Rural India: The nucleus in Budget 2019

Rural India has a lot to cheer about. To the credit of Piyush Goyal, he has managed to please rural and urban India without putting too much of a burden on the fiscal math.

Feb 12, 2019 02:02 IST India Infoline News Service

The thrust on rural India is nothing new. In fact, even the 2018 budget was essentially a rural India budget. It announced the minimum selling price (MSP) for Kharif crops at 150% of the cost of production. It also made large allocations to rural housing, free power, and cooking gas for rural households.

In addition, the 2018 budget had announced the world’s largest health insurance cover by proposing to cover 10cr rural families up to a value of Rs5 lakh per annum in the form of family floater insurance. In that sense, the rural thrust of Budget 2019 was more an extension of the previous budget.

How rural India got another boost from Union Budget 2019
Budget 2019 was all about helicopter money. MSP takes time to show results and there could be other factors like warehousing, transport and logistics that can make or break the success of MSP. The Prime Minister Kisan Samman Nidhi (PMKSN) yojna will directly transfer a fixed allowance of Rs6,000 per annum to all marginal farmers who own less than 2 hectares of land. This will be paid out in three instalments of Rs2,000 each and will entail a total outlay of Rs75,000cr. With direct bank transfers, one can be certain that the delivery will be seamless and flawless. The PMKSN scheme will be effective from December 2018 itself.
  • The budget goes a step further and has also announced one more step towards inclusiveness for rural India. The budget also announced the move to set up 100,000 digital villages that will be entirely digitally enabled opening them to a world of information, commerce, and communication.
  • The budget has indirectly facilitated investing in rural and semi-urban properties. Currently, the roadblock is that if you sell a property, it has to be reinvested in another property to be eligible for tax exemption from capital gains under Section 54. However, this will restrict reinvestment only to urban areas. By allowing reinvestment in 2 properties, this will give a boost to property investments in rural and semi-urban properties where land prices are a lot lower. Also, the extension of the capital gains exemption makes it a lot more attractive.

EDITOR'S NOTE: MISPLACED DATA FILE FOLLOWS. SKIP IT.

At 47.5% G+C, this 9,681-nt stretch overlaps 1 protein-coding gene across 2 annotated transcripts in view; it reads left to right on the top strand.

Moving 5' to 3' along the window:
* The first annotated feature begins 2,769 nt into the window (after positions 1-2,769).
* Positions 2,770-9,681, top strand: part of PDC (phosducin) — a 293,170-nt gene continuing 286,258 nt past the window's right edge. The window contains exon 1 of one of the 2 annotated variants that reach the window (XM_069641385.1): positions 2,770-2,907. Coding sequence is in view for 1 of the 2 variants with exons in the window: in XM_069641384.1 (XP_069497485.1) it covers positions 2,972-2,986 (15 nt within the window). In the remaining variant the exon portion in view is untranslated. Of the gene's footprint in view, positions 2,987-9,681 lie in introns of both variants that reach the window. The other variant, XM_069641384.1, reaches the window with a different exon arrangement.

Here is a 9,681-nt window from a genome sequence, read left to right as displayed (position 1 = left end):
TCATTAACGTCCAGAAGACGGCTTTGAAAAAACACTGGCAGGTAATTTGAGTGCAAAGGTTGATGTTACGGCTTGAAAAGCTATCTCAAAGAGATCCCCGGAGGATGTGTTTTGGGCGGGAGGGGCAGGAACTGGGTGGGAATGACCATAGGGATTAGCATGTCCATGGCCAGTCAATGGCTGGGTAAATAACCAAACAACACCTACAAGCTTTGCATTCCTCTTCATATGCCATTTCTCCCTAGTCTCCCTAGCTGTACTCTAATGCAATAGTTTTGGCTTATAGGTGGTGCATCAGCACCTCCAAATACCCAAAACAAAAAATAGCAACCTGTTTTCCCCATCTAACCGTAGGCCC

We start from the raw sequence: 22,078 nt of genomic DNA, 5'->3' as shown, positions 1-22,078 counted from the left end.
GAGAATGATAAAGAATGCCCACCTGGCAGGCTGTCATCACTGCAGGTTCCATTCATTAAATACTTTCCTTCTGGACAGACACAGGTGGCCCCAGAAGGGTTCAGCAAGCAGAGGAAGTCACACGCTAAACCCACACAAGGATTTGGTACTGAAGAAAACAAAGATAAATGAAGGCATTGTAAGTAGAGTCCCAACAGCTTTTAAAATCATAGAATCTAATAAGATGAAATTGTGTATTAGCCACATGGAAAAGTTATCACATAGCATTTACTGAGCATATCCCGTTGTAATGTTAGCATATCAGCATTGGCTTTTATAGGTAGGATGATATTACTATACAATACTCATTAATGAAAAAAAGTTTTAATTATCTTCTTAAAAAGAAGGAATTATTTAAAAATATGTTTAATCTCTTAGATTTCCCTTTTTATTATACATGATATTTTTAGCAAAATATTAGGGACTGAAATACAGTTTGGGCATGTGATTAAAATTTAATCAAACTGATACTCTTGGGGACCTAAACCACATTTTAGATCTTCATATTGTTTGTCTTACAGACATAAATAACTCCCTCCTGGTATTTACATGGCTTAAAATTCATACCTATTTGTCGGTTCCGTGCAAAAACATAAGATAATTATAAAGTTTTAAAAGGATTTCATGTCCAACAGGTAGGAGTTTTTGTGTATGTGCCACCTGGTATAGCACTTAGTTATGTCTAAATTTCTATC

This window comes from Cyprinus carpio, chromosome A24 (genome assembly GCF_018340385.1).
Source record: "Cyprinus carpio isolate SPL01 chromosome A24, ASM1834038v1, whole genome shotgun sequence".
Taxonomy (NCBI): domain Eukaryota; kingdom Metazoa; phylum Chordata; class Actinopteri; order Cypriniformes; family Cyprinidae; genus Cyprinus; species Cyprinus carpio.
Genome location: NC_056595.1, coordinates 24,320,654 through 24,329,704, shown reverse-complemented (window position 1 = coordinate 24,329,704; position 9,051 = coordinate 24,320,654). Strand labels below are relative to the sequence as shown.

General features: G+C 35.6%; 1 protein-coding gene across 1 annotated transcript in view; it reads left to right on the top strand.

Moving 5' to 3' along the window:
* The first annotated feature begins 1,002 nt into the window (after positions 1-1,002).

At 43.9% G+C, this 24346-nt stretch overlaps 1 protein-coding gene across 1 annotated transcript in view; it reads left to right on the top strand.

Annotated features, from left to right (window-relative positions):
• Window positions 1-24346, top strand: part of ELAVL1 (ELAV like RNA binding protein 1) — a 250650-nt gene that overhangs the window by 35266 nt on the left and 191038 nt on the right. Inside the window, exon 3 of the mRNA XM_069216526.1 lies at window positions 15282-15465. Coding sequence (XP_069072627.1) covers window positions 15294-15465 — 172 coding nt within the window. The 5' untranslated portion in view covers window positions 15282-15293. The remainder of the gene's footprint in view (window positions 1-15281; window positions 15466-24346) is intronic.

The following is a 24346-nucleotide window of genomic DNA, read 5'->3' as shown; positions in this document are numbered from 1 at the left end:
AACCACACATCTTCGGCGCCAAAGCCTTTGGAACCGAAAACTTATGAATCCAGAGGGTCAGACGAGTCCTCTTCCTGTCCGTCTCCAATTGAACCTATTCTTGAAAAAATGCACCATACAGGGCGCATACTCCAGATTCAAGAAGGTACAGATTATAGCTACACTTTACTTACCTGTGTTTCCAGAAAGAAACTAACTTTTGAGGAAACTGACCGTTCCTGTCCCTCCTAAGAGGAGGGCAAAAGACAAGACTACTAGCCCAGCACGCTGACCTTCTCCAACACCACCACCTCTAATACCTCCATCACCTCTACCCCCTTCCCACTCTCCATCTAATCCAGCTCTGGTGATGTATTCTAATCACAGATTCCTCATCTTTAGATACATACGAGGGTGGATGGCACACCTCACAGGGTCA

• Apart from the direct income support of Rs6,000 to the farmers, the budget has also announced pension of Rs3000 per month after 60 years of age to labourers of the unorganized sector with a contribution of Rs100 per month.. This can be a major booster for the standard of living in rural and semi-urban areas.
  • The allocation under MGNREGA has been set at Rs60,000cr with the option of raising the figure if necessary. Being a rural employment guarantee scheme, this will complement very well with the assured annual income for marginal farmers of Rs6000. Overall, these two measures will help rural farmers deal better with farm stress.
  • The allocation under the Pradhan Mantri Gram Sadak Yojna has been enhanced from Rs15,500cr to Rs19,000cr with coverage of 100% rural population to be achieved by 2021. In rural India, good roads have much bigger economic impact due to the high elasticity that rural growth and incomes have shown to improvement in road connectivity.
Overall, rural India has a lot to cheer about. To the credit of Piyush Goyal, he has managed to please rural and urban India without putting too much of a burden on the fiscal math.

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